Answers 1Add Yours
Okonkwo had hoped to return to his fatherland with joy and celebration, but he finds Umuofia sadly changed. The Igbo are no longer free to dispense justice. For the crime of manslaughter, Igbo custom demands the relatively humane punishment of exile. The white man, in contrast, demands execution. White laws are not superior or more humane than the laws of Umuofia, yet the whites insist that Igbo laws are inferior. In building their courthouse, they rob Umuofia of its self-determination.
The religion and the new government are wreaking havoc on the harmony of Igbo life. Social instability and the threat of violence have arrived in full force, and armed resistance is impossible. The old religion is threatened; with humiliation, the Igbo are forced to bow down to white authority. Okonkwo is horrified.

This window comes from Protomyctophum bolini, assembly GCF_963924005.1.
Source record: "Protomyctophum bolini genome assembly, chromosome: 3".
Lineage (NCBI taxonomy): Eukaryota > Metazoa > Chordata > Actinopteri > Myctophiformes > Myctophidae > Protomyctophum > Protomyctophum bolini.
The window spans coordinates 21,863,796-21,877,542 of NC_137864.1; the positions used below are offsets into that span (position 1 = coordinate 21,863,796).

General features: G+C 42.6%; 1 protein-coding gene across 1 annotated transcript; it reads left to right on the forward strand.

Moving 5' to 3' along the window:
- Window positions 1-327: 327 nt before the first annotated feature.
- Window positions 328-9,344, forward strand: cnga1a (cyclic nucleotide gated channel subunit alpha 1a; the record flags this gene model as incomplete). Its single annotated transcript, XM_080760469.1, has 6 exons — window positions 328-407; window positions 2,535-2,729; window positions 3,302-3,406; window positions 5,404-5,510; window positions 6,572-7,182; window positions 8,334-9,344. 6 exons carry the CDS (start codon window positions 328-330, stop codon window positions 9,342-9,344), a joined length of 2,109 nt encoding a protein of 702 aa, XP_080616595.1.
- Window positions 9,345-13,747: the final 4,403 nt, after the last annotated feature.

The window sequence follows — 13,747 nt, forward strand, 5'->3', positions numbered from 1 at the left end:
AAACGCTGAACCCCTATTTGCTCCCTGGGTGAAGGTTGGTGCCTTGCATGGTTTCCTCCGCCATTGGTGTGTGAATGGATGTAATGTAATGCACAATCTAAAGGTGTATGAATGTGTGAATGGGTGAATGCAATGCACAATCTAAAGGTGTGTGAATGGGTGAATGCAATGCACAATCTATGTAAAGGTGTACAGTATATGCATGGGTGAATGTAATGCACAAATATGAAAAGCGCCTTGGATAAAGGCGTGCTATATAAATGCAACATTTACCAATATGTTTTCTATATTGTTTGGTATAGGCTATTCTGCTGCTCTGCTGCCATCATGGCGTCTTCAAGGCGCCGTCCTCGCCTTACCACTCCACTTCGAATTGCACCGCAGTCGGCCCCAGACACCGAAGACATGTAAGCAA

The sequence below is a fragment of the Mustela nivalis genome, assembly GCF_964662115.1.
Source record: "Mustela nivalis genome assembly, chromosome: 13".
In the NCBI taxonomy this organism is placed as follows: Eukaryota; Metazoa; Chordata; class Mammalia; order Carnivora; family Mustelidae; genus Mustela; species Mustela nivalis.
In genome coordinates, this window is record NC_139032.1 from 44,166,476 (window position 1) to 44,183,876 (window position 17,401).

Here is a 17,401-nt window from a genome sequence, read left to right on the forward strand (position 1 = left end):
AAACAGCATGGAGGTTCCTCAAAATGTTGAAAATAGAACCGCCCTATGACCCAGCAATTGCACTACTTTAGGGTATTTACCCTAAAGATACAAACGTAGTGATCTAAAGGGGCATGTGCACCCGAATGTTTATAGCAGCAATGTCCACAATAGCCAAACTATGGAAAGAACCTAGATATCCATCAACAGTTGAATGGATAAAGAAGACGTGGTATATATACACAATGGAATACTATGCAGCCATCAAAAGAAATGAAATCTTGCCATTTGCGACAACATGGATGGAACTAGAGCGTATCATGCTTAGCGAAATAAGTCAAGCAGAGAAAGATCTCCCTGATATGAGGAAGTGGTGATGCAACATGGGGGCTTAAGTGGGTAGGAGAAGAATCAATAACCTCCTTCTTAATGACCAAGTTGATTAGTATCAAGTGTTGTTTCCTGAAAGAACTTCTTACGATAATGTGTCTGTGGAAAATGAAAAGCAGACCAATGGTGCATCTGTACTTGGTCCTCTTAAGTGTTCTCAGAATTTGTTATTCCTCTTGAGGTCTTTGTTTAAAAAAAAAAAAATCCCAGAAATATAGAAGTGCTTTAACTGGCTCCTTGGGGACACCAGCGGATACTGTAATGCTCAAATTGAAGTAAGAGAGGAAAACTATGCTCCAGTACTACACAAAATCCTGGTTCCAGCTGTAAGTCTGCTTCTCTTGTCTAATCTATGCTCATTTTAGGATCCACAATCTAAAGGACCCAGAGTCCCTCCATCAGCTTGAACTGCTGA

He and Obierika discuss what has happened. He wonders why the men of Umuofia do not rally and fight; they are a proud and strong people. But Obierika fears that if they do, the same fate will befall them as befell Abame. Resistance is now difficult, because fighting the white man would also mean going against the converts. Obierika puts it succinctly: "The white man is very clever. He came quietly and peaceably with his religion. We were amused at his foolishness and allowed him to stay. Now he has won our brothers, and our clan can no longer act like one. He has put a knife on the things that held us together and we have fallen apart" (126-7).